Scientists Release Genetically Modified Mosquitoes to Combat Housing Crisis

    Scientists Release Genetically Modified Mosquitoes to Combat Housing Crisis

    A team of UCSD researchers, in collaboration with the U.S. Department of Housing and Urban Development, have released genetically modified mosquitoes as a means of combatting the latest housing crisis. The mosquitoes, which will be unleashed upon civilians fifty-six times a week starting April 1, will be deployed in areas where housing prices have risen more than five dollars within the past year in an attempt to lower the cost of living.

    James Housington, the HUD President, explained that the idea to use genetically modified mosquitoes as a means of making homes more affordable derives from the promising potential success of these mosquitoes in combatting the spread of the Zika virus.

    “We had no real solution,” Housington admitted to the UCSD Guardian. “So we looked at a potentially devastating problem, examined its current solution and applied it to our issue. If we can use genetically modified mosquitoes to combat something as potentially dangerous as the Zika virus, it isn’t a far reach to suggest that they’ll likely become the go-to solution for all future crises.”

    Dr. Moe S. Quito, a researcher assigned to the task of creating modified mosquitoes suited to the housing crisis, explained to the Guardian the difficulties of applying a modification specifically suited to disease prevention to the housing market.

    “Our lab was three quarters of the way towards discovering a cure for lung cancer,” Quito said. “So the mosquito question became less about finding a viable solution within these parameters and more focused on finding a quick solution that would allow us to return to our actual work.”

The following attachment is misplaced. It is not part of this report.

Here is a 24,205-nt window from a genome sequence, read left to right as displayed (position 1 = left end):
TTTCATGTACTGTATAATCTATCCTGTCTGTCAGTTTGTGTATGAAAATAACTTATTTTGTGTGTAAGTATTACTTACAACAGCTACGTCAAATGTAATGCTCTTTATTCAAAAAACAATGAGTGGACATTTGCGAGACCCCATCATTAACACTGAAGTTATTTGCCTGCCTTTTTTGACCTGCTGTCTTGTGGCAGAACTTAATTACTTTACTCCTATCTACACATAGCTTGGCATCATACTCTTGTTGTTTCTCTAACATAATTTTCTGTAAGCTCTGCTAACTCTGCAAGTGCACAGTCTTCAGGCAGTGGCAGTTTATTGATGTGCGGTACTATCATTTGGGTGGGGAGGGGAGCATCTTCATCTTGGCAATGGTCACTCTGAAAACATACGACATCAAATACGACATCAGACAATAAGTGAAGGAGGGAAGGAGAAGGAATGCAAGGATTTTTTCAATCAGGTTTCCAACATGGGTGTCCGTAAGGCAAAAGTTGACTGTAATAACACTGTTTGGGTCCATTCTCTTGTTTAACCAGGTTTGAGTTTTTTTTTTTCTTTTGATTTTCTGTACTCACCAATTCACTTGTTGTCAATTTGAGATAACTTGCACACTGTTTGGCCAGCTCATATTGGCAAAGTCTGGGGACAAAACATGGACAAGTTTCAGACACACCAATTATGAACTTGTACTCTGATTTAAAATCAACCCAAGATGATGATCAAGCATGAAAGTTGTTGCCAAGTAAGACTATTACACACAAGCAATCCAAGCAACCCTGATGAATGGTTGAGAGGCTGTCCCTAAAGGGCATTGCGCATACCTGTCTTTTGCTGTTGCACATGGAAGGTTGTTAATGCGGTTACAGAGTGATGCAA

Quito clarified that the mosquitoes would be released in droves in an attempt to lower the populations of cities where housing prices increased anywhere from $4.75 to $5.00 in 2015.

    “We’ll be implementing CRISPR-Cas technologies to create a super mosquito 10-20 times the size of an averagely sized person,” Quito said. “These mosquitoes will have an increased affinity for human beings, prompting them to snatch up individuals interested in moving to cities where prices have increased and carry them off to the middle of nowhere. The more mosquitoes we can deploy, the less people in the affected housing markets and the further prices will plummet.”

    Janice Campell, director of UCSD’s Housing and Dining department praised HUD’s solution to the nationwide housing crisis and proposed that a similar tactic would benefit the undergraduate housing conflict at UCSD.

    “Not only would giant mosquitoes aid in reducing the population of students living on campus, but they could also provide a viable method of transportation for students on and off campus,” Campell said. “Ideally, the mosquitoes would also solve the issue of overcrowded buses, picking snatching up students who’ve finished classes and dropping them off somewhere where the university wouldn’t be responsible for them.”

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